Of the total confirmed deaths reported to date, about 25% have been associated with long-term care facilities. New cases are being reported as a daily aggregate, with a more detailed summary report updated Tuesdays and Fridays. Friday’s report is attached.

Local health experts use hospitalizations, ICU admissions, and ER visits as three of the key indicators in determining the COVID-19 Risk Level (color-coded risk) and corresponding guidelines for activities during our COVID-19 response. There were 380 COVID-19 patients in acute care in Dallas County for the period ending on Monday, August 31. The number of emergency room visits for COVID-19 like symptoms in Dallas County was 337 in the 24 hour period ending on Monday, August 31, which represents around 17 percent of all emergency department visits in the county according to information reported to the North Central Texas Trauma Regional Advisory Council. While these numbers represent a significant decline from record highs in July, the disruptive impact of COVID-19 on our populations and health care systems remains. You can find additional information on risk-level monitoring data HERE.

Additionally, Figure 1 and Table 11 below are from the September 1, 2020 Dallas County Health and Human Services 2019 Novel Coronavirus (COVID-19) Summary (attached). Figure 1 shows the confirmed COVID-19 positive cases by date of test collection. This chart includes all delayed results that were received by DCHHS as of 8:00pm Monday. Table 11 is a summary of confirmed and probable cases and deaths over the past five weeks and shows a decline in the daily average of new cases in Dallas County.

“Today we are experiencing our highest number of new COVID-19 positive cases that we’ve seen in some time. I caution the public not to overreact to this one day number. It includes many cases from the State’s electronic
laboratory reporting system for this month and those cases may have been botched from several days, making today a higher number. We can look at these numbers over the new few days to see if there’s any sort of a trend
upward. In the meantime, it’s very important that everyone continue to wear their mask, maintain six-foot distance, use good hand-washing, avoid unnecessary trips, and avoid any indoor activities where people are not wearing masks one hundred percent of the time. If we all make good decisions, we’ll continue to see less sickness, more businesses open and our kids back to school sooner rather than later,” said Dallas County Judge Clay Jenkins.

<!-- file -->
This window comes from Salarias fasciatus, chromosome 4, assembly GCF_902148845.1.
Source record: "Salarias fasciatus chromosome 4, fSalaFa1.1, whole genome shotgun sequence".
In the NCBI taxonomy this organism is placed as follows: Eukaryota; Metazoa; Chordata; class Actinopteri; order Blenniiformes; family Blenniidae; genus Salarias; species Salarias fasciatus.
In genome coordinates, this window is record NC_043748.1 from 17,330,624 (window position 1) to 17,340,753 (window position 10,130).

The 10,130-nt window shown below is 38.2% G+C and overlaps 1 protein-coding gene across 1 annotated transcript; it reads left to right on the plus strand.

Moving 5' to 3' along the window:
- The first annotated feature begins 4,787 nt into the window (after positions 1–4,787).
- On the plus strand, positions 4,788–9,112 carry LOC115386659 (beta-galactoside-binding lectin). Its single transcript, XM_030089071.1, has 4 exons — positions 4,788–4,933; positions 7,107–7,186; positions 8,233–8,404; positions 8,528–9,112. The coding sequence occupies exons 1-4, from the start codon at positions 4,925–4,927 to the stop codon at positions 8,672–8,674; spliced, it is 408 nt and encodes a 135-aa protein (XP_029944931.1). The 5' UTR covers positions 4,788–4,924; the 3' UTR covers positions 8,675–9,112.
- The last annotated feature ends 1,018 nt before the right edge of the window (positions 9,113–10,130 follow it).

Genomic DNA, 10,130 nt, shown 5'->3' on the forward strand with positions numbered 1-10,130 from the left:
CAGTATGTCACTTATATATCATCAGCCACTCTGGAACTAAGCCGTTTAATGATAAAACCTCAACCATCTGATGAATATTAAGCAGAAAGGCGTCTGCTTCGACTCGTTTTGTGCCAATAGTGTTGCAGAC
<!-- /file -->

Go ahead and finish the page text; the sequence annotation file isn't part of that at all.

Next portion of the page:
All Dallas County COVID-19 Updates and Information can be found HERE and all guidance documents can be found HERE.

UPDATED – Dallas County Health and Human Services Novel Coronavirus (COVID-19) Summary – August 28, 2020

Specific Guidance for the Public:

The Centers for Disease Control and Prevention (CDC) recommends taking everyday preventive actions to help prevent the spread of respiratory diseases, including:

  • Avoid close contact outside your home: Put 6 feet of distance between yourself and people who don’t live in your household.
  • Cover your mouth and nose with a cloth face cover when around others and continue to keep about 6 feet between yourself and others. The cloth face cover is not a substitute for social distancing.
  • Stay home when you are sick, except to seek medical care
  • Wash your hands often and with soap and water for at least 20 seconds and help young children to do the same. If soap and water are not available, use an alcohol-base hand sanitizer with at least 60% alcohol.
  • Avoid touching your eyes, nose, and mouth with unwashed hands.
  • Avoid close contact with people who are sick.
  • Clean and disinfect frequently touched objects and surfaces daily using a regular household cleaning spray or wipes.
  • Cover your cough or sneeze with a tissue, then throw the tissue in the trash. If you do not have a tissue, use your sleeve, not your hands. Immediately wash your hands.
  • Monitor your health daily. Be alert for symptoms. Take your temperature and follow CDC guidance if symptoms develop.

Additional information is available at the following websites:


For additional information and updates from the City of Duncanville visit:
duncanville.com/covid-19/